1. Preheat oven to very hot 475°F/240°C/gas mark 9.
2. Triple sift the dry ingredients into a large bowl. (If your room temperature is very hot refrigerate the sifted ingredients until cold.)
3. Rub the frozen grated butter (or combination of fats) into the dry ingredients until it resembles very coarse bread crumbs with some pea-sized pieces if you want flaky scones or until it resembles coarse beach sand if you want tender scones.
4. Add nearly all of the liquid at once into the rubbed-in flour/fat mixture and mix until it just forms a sticky dough (add the remaining liquid if needed). The wetter the dough the lighter the scones (biscuits) will be!
5. Turn the dough out onto a lightly floured board, lightly flour the top of the dough. To achieve an even homogeneous crumb to your scones knead very gently about 4 or 5 times (do not press too firmly) the dough until it is smooth. To achieve a layered effect in your scones knead very gently once (do not press too firmly) then fold and turn the kneaded dough about 3 or 4 times until the dough has formed a smooth texture. (Use a floured plastic scraper to help you knead and/or fold and turn the dough if you wish.)
6. Pat or roll out the dough into a 6 inch by 4 inch rectangle by about ¾ inch thick (15¼ cm by 10 cm by 2 cm thick). Using a well-floured 2-inch (5 cm) scone cutter (biscuit cutter), stamp out without twisting six 2-inch (5 cm) rounds, gently reform the scraps into another ¾ inch (2 cm) layer and cut two more scones (these two scones will not raise as well as the others since the extra handling will slightly toughen the dough). Or use a well-floured sharp knife to form squares or wedges as you desire.
7. Place the rounds just touching on a baking dish if you wish to have soft-sided scones or place the rounds spaced widely apart on the baking dish if you wish to have crisp-sided scones. Glaze the tops with milk if you want a golden colour on your scones or lightly flour if you want a more traditional look to your scones.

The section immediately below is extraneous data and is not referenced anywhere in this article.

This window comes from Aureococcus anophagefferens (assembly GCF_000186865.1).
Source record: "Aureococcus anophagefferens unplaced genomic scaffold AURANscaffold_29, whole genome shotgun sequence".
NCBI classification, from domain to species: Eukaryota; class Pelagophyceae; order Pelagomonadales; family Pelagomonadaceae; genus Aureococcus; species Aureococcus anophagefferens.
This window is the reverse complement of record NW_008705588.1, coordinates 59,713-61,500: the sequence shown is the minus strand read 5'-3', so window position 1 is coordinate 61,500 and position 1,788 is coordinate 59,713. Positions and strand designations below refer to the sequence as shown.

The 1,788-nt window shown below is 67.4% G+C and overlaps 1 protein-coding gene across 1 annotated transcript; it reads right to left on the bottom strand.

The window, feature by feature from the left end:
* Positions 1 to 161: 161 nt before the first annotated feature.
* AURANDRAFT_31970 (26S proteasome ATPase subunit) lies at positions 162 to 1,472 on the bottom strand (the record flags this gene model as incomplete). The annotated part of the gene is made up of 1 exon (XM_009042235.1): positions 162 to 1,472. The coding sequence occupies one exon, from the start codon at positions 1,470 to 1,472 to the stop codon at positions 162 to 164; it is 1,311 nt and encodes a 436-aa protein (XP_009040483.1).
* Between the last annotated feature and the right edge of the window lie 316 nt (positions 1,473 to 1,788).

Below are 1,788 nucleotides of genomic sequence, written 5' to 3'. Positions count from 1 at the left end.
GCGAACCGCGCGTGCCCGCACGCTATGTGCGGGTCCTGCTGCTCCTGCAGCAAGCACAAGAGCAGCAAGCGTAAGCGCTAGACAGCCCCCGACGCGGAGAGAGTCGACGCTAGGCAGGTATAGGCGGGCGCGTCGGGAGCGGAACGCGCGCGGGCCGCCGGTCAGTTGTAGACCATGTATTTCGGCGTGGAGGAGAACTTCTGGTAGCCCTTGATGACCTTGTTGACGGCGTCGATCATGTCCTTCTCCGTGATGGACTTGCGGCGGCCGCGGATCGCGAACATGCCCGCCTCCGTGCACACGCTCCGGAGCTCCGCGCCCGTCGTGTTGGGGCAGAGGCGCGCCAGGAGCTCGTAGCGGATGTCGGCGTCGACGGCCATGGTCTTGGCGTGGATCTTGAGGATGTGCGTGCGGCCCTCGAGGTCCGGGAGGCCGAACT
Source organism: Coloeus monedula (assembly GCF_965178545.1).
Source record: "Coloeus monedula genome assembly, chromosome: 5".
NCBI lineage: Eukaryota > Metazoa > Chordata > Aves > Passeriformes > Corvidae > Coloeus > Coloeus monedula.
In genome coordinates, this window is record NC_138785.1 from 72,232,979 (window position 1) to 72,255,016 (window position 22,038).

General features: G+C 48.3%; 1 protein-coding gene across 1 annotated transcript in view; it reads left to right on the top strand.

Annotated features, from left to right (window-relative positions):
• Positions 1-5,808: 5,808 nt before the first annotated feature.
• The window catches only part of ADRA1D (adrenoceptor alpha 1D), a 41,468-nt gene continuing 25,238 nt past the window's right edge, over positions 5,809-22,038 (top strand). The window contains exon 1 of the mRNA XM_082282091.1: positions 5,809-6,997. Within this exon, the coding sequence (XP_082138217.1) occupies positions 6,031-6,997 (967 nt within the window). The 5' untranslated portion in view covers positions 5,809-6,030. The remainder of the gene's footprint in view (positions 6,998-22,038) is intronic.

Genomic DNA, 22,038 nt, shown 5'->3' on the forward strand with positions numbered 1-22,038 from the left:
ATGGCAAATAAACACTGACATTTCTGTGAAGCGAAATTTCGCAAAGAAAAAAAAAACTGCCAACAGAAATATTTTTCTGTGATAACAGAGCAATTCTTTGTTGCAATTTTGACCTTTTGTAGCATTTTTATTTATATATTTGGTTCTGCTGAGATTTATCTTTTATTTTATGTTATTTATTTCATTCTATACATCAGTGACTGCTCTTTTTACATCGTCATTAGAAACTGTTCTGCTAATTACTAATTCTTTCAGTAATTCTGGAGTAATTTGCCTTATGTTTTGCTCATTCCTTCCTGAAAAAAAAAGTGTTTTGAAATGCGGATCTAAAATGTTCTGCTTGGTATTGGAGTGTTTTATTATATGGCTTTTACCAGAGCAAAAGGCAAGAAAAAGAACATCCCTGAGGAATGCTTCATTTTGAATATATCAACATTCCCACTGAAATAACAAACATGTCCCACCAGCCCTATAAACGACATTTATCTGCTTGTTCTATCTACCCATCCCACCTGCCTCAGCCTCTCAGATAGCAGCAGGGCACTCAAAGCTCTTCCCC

8. Bake in the preheated very hot oven for about 10 minutes (check at 8 minutes since home ovens at these high temperatures are very unreliable) until the scones are well risen and are lightly coloured on the tops. The scones are ready when the sides are set.
9. Immediately place onto cooling rack to stop the cooking process, serve while still warm.

Wednesday, January 18, 2012

Smoked Gouda and Swiss Rigatoni and Cheese with bacon

Although my kids had always preferred the box mac and cheese, I was never overly fond of it.  Being on a budget, of course, meant that we ate a lot of it while the kids were growing up. I was ever so thankful when I was able to start making homemade macaroni and cheese.  Hubby likes it to be super creamy and would rather it not be baked.  No problem! I wanted to try making a recipe using smoked Gouda (don't know why really, it just sounded like something fun to say!) and I  came a cross this recipe here at Cooker Girl's blog.
I switched it up just a tiny bit using ingredients I had on hand.  The end result was this creamy, smokey, rich mac and cheese.  It was the perfect meal for such a bitter cold day.
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Smoked Gouda and Bacon Rigatoni & Cheese 
1 pound rigatoni
1 Tbsp extra-virgin olive oil 
2 Tbsp unsalted butter 
1 shallot, finely chopped 
2 garlic cloves, minced 
1 1/2 Tbsp all-purpose flour 
1/4 tsp cayenne pepper 
1/2 tsp smoked paprika 
1 1/2 cup whole milk 
1/2 cup chicken broth
4 oz shredded smoked Gouda 
4 oz shredded swiss
1 1/2 tsp Dijon mustard 
Freshly ground black pepper 
4-6 slices crispy cooked bacon, crumbled 

Bring a large pot of water to a boil. While the water is heating up, cook, drain and crumble the bacon. Once the water is boiling, add salt to season the cooking water, then add the pasta. Cook for 8 minutes or until pasta is cooked al dente. Drain well and return to the pot. 

While the pasta cooks, heat a medium sauce pot over medium-low heat. Add the olive oil and heat with the butter until it melts. Add the shallot and garlic; cook for 3-5 minutes to sweat them out... watch so that the garlic does not burn! Raise the heat a bit, then whisk in the flour, cayenne, and paprika. Whisk together until the roux bubbles up, then cook for 1 minute more. Whisk in the milk and stock and raise the heat a bit higher to bring the sauce to a quick boil. Once it bubbles, drop the heat back to a simmer and cook until the sauce thickens, 3 to 5 minutes. 

Add the cheeses to the thickened sauce and stir to melt it, a minute or so. Stir in the mustard and bacon and season the sauce with salt and pepper. Pour over the cooked pasta and toss to combine. Adjust the seasonings to your taste and serve immediately.